Dive lights’ LEDs: DIP vs. SMD vs. COB

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I'm a Fish!
For dive lights’ LEDs packaging, there are currently three different types: dual in-line package (DIP) surface mounted devices (SMD) and circuit on board (COB). What makes SMD and COB LEDs different from DIP LEDs? You will see more about comparison between these LED package technologies below.

DIP LEDs have been in production for decades, and are highly recognizable by their “pill” or “bullet” shaped design. Although DIPs are still used today, they have a much lower efficiency than other LED technologies, DIPs have been left in the dust by SMDs and, more recently, COBs. You’ll still see some dive lights with DIP technology, but those are quickly being replaced.

SMD LEDs appear more flat, come with a longer lifespan comparing with DIP LEDs, consuming up to 75% less energy. SMD chips are smaller, and can have 3 diodes on each board, even giving the ability for multiple colors on each chip, such as creating red, green, and blue colors. Just check the pic about SMD LEDs on XTAR D30 1600 dive light below. And SMD LEDs are known for low maintenance and production costs. Though, the packaging style isn’t effective for extremely compact lighting systems.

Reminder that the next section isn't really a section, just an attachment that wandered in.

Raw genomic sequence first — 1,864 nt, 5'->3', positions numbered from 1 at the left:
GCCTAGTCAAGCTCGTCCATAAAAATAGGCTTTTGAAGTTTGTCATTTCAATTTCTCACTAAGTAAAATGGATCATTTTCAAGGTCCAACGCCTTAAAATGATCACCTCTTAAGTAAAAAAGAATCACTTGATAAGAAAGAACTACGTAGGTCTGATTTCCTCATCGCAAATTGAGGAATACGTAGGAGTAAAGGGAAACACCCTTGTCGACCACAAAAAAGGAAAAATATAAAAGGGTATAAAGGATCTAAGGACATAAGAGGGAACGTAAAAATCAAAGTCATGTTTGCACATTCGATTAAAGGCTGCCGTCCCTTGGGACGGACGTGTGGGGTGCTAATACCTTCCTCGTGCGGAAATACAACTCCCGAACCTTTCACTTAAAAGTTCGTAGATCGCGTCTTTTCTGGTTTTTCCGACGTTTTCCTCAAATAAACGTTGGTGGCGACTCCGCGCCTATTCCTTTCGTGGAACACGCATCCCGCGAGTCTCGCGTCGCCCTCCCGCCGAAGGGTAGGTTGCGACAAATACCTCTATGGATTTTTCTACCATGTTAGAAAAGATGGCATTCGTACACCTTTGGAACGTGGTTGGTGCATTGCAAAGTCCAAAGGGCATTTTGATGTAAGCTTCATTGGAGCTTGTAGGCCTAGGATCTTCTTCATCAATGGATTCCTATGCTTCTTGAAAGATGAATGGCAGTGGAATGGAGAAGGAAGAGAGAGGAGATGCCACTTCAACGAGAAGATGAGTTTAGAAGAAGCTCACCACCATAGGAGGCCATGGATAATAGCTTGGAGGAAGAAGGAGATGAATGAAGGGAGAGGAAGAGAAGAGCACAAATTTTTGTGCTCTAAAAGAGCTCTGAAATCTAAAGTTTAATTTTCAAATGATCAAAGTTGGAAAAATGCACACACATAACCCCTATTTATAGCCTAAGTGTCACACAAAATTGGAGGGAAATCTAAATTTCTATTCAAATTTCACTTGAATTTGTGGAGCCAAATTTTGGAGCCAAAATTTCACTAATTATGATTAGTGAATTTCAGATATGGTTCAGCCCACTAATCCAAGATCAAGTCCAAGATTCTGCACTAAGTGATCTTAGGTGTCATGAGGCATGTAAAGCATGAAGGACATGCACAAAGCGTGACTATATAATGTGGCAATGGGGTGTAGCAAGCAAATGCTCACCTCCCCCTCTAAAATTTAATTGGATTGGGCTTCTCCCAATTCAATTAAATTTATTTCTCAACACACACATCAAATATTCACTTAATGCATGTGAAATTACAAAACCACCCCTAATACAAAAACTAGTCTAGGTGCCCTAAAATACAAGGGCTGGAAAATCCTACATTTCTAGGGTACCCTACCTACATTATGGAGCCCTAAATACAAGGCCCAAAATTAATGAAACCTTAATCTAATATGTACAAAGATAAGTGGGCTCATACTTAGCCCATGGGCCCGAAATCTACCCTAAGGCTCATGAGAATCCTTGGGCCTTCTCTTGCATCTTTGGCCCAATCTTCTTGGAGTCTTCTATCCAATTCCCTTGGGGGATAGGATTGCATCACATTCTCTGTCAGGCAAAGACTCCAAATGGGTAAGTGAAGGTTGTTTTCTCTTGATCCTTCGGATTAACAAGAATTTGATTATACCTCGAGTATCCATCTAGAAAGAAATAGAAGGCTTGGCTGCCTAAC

COB LEDs, the most recent advancement in the LED lighting, this packaging style is capable of accommodating nine or more diodes per chip, greatly improving their illuminating qualities. Moreover, this type of LED only relies on one circuit and two contacts, can be more condensed. This unique packaging style is useful for delivering large amounts of lumens at high wattages. The downside to COBs is the spacing between the diodes. With so much light being produced in a small area, efficient heat sinks are key to encouraging longevity of the LED.

So which LED packing method is better for dive lights? COBs are the most efficient for producing lots of light, but they haven’t been adopted much by now. We may expect more developments on it.

D30 1600-LED.jpg


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New Zealand, South Island
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You mentioned maintenance for smd Leds. I wasn't aware that LEDS had any maintenance that the user could do. Could you elaborate on any maintenance we should be doing for our lights?

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